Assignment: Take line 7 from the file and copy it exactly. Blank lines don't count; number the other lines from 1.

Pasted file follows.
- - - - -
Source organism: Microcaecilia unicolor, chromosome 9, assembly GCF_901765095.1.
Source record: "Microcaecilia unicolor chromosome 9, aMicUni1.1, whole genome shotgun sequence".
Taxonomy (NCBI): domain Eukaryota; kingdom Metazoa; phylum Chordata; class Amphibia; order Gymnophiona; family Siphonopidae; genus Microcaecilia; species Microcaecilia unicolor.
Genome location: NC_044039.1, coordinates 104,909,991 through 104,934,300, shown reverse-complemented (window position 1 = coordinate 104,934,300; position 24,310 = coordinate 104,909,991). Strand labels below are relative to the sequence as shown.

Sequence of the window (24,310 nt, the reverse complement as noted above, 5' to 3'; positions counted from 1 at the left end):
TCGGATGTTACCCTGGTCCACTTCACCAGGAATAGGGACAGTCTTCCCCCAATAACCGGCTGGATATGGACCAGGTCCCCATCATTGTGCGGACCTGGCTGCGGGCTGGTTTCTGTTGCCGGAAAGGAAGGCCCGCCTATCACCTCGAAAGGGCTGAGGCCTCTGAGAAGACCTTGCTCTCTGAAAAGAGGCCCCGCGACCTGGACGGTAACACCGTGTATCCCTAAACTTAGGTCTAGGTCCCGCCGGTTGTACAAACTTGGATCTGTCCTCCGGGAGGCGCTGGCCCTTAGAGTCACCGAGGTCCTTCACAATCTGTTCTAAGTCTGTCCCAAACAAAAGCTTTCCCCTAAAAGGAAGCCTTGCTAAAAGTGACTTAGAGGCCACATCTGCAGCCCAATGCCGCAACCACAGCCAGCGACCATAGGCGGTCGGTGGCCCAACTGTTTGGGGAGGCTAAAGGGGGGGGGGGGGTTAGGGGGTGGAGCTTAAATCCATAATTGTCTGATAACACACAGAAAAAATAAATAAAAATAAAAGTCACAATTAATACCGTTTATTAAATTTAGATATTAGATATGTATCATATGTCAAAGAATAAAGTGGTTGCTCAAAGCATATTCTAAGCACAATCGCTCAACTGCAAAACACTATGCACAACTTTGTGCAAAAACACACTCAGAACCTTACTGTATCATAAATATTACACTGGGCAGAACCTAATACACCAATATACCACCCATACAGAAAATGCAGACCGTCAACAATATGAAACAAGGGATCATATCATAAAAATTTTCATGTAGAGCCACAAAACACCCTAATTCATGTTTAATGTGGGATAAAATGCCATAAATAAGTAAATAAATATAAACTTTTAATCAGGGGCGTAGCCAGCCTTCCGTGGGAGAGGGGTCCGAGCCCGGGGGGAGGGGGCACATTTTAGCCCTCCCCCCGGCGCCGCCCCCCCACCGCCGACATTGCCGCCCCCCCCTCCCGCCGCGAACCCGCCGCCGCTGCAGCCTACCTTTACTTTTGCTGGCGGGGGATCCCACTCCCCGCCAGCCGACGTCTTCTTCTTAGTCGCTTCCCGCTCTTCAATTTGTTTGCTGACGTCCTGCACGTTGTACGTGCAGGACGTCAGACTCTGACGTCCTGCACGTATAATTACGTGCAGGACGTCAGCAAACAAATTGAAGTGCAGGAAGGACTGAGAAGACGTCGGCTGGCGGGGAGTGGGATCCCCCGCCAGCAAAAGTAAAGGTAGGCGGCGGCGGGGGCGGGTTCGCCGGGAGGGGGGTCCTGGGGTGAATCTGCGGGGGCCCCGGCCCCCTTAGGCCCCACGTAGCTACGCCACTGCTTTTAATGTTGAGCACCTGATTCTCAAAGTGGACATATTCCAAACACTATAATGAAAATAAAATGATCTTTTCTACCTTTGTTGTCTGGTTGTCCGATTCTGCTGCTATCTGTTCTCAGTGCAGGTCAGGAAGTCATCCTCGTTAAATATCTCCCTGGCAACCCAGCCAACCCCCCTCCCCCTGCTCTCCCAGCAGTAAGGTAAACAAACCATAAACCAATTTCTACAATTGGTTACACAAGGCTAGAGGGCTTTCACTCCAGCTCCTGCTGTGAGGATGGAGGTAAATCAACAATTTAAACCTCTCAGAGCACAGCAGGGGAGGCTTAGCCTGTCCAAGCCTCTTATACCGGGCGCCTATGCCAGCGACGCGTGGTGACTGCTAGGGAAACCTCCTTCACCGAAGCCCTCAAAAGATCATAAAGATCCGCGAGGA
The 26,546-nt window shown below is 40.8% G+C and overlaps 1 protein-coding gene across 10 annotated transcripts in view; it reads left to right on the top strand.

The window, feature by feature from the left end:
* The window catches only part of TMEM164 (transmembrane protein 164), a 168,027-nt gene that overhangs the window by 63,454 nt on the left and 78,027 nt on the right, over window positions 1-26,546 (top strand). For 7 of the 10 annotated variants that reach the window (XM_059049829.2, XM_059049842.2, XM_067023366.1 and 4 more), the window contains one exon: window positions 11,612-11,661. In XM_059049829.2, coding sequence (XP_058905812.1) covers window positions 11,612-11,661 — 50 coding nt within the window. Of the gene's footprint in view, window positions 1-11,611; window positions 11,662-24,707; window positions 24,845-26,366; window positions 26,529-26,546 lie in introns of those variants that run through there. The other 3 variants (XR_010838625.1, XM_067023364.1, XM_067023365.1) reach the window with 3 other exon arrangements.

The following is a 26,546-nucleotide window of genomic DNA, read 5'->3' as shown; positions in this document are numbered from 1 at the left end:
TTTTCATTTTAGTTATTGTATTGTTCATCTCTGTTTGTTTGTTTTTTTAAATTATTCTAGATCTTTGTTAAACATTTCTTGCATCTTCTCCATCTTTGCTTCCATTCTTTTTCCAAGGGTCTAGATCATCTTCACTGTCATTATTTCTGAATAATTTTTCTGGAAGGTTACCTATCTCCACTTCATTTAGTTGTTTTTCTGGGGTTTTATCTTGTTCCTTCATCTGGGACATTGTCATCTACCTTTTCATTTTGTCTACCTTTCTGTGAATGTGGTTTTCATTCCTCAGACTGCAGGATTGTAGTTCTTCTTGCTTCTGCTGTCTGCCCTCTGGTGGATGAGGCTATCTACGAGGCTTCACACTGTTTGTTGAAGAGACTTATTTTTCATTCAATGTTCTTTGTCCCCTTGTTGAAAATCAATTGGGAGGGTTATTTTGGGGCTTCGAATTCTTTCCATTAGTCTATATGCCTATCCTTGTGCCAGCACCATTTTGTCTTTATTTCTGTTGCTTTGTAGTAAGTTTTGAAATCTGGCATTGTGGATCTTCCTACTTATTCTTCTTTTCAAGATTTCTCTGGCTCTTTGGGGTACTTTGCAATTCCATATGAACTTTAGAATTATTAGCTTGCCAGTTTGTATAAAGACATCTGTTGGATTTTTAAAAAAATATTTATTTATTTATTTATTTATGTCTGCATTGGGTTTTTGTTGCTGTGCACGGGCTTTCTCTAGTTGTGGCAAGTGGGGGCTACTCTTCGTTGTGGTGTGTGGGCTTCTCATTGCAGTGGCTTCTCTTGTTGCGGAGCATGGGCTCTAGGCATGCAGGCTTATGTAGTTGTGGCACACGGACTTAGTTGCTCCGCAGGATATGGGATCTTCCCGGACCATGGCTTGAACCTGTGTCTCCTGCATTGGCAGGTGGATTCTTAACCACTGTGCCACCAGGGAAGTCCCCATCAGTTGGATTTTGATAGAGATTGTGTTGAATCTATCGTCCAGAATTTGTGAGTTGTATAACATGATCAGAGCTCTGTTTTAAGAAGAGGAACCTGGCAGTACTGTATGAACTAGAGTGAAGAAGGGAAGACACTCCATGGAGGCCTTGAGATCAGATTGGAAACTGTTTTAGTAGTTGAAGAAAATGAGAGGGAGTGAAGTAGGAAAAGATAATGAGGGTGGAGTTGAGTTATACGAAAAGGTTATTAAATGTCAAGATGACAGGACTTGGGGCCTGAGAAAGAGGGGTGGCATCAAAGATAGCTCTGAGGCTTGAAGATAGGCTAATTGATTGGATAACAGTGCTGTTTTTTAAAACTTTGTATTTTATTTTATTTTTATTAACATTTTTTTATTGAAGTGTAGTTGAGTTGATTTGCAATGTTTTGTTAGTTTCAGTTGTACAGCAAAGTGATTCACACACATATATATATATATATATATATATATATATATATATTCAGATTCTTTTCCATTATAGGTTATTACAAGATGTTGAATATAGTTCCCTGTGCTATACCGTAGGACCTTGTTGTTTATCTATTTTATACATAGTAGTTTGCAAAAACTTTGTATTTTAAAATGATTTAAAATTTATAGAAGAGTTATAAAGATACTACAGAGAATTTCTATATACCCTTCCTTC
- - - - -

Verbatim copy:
The 26,546-nt window shown below is 40.8% G+C and overlaps 1 protein-coding gene across 10 annotated transcripts in view; it reads left to right on the top strand.